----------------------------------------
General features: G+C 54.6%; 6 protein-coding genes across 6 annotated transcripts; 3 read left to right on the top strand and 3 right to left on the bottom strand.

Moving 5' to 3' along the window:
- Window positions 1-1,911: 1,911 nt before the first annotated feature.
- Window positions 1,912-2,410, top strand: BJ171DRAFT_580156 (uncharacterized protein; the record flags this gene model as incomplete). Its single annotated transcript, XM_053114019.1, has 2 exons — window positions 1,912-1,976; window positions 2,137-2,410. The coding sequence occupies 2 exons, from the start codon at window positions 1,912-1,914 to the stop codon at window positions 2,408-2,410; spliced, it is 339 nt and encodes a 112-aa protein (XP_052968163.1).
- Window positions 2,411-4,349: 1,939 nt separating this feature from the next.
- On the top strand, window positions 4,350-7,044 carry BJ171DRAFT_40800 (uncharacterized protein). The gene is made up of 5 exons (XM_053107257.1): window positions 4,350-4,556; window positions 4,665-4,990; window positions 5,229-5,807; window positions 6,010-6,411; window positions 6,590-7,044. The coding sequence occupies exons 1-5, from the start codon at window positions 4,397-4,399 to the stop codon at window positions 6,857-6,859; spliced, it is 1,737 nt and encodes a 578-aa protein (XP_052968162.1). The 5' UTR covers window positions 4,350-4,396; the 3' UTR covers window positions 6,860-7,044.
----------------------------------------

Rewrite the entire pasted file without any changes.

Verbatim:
General features: G+C 54.6%; 6 protein-coding genes across 6 annotated transcripts; 3 read left to right on the top strand and 3 right to left on the bottom strand.

Moving 5' to 3' along the window:
- Window positions 1-1,911: 1,911 nt before the first annotated feature.
- Window positions 1,912-2,410, top strand: BJ171DRAFT_580156 (uncharacterized protein; the record flags this gene model as incomplete). Its single annotated transcript, XM_053114019.1, has 2 exons — window positions 1,912-1,976; window positions 2,137-2,410. The coding sequence occupies 2 exons, from the start codon at window positions 1,912-1,914 to the stop codon at window positions 2,408-2,410; spliced, it is 339 nt and encodes a 112-aa protein (XP_052968163.1).
- Window positions 2,411-4,349: 1,939 nt separating this feature from the next.
- On the top strand, window positions 4,350-7,044 carry BJ171DRAFT_40800 (uncharacterized protein). The gene is made up of 5 exons (XM_053107257.1): window positions 4,350-4,556; window positions 4,665-4,990; window positions 5,229-5,807; window positions 6,010-6,411; window positions 6,590-7,044. The coding sequence occupies exons 1-5, from the start codon at window positions 4,397-4,399 to the stop codon at window positions 6,857-6,859; spliced, it is 1,737 nt and encodes a 578-aa protein (XP_052968162.1). The 5' UTR covers window positions 4,350-4,396; the 3' UTR covers window positions 6,860-7,044.